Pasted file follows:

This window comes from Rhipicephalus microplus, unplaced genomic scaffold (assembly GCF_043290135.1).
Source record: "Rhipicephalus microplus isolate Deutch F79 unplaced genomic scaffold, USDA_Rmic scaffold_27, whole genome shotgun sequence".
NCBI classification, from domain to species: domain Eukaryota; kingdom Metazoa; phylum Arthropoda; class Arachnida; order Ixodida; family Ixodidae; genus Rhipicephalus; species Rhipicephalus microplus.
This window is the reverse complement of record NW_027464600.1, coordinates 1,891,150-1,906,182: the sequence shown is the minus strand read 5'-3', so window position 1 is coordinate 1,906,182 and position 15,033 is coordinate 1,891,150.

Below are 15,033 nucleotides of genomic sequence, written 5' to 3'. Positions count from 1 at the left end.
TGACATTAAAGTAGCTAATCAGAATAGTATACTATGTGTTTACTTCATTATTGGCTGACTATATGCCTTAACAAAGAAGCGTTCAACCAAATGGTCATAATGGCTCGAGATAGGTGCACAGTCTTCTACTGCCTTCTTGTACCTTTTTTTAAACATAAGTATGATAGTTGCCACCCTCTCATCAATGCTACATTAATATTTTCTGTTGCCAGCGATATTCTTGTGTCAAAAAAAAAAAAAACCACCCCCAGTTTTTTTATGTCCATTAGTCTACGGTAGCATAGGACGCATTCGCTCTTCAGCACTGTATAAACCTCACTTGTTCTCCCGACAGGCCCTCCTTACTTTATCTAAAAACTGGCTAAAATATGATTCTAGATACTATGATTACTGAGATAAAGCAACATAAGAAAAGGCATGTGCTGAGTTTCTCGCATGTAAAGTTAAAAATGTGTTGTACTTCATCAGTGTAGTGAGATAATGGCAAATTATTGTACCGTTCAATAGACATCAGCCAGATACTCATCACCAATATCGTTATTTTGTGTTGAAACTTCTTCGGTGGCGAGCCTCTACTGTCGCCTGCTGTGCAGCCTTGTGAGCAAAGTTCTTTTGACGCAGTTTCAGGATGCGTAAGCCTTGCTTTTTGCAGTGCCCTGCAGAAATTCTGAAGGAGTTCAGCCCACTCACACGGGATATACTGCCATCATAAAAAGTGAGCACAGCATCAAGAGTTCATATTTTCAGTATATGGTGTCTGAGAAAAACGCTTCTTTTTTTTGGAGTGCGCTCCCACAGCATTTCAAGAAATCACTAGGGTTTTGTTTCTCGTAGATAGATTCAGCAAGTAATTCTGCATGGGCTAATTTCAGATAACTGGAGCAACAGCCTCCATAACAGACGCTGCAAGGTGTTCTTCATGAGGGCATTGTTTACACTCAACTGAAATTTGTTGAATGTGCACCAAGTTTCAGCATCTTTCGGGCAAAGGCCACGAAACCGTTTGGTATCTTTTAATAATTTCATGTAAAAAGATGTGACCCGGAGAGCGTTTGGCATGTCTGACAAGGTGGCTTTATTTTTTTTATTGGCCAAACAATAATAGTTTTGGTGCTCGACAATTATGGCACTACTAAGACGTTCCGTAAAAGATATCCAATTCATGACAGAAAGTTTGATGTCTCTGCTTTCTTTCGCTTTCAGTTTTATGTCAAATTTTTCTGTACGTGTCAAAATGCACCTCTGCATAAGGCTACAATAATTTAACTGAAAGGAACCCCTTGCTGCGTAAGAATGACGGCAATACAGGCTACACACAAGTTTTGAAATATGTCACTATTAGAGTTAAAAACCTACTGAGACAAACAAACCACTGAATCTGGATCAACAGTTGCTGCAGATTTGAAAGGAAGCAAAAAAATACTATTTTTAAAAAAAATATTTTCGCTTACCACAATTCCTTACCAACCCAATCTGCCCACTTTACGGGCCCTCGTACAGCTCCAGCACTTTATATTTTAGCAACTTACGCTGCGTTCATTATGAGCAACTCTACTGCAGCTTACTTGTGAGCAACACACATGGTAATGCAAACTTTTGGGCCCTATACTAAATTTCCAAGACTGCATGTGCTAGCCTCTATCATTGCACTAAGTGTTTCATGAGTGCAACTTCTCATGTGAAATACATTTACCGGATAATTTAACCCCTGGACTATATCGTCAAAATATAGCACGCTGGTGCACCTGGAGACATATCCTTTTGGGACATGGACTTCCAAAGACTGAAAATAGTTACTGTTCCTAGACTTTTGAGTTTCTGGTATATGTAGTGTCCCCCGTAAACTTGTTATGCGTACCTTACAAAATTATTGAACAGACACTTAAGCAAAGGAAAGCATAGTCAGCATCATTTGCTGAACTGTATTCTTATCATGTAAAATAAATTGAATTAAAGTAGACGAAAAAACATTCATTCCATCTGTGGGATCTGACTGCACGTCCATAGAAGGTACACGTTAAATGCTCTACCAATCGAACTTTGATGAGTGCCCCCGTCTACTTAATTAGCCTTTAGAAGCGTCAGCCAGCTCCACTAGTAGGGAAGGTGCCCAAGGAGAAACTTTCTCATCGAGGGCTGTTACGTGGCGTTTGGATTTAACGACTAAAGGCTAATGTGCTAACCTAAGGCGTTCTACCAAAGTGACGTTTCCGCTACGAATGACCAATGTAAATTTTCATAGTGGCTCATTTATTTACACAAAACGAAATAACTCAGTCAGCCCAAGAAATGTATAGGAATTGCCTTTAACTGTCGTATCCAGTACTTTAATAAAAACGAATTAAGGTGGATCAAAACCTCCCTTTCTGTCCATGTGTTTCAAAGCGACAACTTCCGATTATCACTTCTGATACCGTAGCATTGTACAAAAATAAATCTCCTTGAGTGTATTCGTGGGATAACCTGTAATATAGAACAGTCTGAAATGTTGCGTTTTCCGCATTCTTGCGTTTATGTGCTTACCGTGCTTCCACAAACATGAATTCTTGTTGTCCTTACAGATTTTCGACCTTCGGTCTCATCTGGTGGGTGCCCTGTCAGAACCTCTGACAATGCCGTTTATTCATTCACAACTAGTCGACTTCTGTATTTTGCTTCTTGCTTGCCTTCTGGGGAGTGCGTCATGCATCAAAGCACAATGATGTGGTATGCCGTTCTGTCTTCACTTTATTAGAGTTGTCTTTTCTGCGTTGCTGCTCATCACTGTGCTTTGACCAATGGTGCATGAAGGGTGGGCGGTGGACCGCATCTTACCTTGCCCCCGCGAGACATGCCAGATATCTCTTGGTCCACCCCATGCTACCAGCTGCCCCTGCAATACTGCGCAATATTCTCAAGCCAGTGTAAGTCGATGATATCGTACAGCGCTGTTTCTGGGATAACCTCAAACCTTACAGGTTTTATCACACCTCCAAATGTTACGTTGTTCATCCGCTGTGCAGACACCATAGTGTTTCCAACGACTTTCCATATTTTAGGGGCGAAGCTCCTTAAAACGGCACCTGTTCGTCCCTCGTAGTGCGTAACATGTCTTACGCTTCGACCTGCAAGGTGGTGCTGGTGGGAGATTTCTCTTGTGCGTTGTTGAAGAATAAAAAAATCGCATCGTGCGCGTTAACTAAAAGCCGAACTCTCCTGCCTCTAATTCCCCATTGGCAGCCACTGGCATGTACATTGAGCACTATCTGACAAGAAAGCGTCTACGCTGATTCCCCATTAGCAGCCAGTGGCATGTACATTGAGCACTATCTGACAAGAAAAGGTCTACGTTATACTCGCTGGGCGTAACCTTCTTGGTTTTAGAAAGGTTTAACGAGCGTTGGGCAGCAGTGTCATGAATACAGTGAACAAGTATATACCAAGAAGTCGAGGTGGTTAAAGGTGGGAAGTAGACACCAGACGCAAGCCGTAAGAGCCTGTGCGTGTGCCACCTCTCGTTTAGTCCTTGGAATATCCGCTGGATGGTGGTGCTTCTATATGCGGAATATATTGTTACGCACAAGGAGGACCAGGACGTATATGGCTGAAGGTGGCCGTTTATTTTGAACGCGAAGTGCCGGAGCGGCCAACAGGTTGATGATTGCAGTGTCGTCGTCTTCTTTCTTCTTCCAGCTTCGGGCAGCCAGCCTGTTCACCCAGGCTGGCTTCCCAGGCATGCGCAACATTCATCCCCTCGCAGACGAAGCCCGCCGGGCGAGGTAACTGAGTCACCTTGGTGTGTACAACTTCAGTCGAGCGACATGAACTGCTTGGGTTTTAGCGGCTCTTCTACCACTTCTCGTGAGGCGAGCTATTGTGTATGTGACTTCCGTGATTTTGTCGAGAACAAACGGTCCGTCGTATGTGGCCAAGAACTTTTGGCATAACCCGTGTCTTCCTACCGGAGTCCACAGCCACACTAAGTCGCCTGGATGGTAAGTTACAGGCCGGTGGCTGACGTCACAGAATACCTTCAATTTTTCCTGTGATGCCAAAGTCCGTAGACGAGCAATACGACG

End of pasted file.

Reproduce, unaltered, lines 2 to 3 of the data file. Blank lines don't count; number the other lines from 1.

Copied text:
Source record: "Rhipicephalus microplus isolate Deutch F79 unplaced genomic scaffold, USDA_Rmic scaffold_27, whole genome shotgun sequence".
NCBI classification, from domain to species: domain Eukaryota; kingdom Metazoa; phylum Arthropoda; class Arachnida; order Ixodida; family Ixodidae; genus Rhipicephalus; species Rhipicephalus microplus.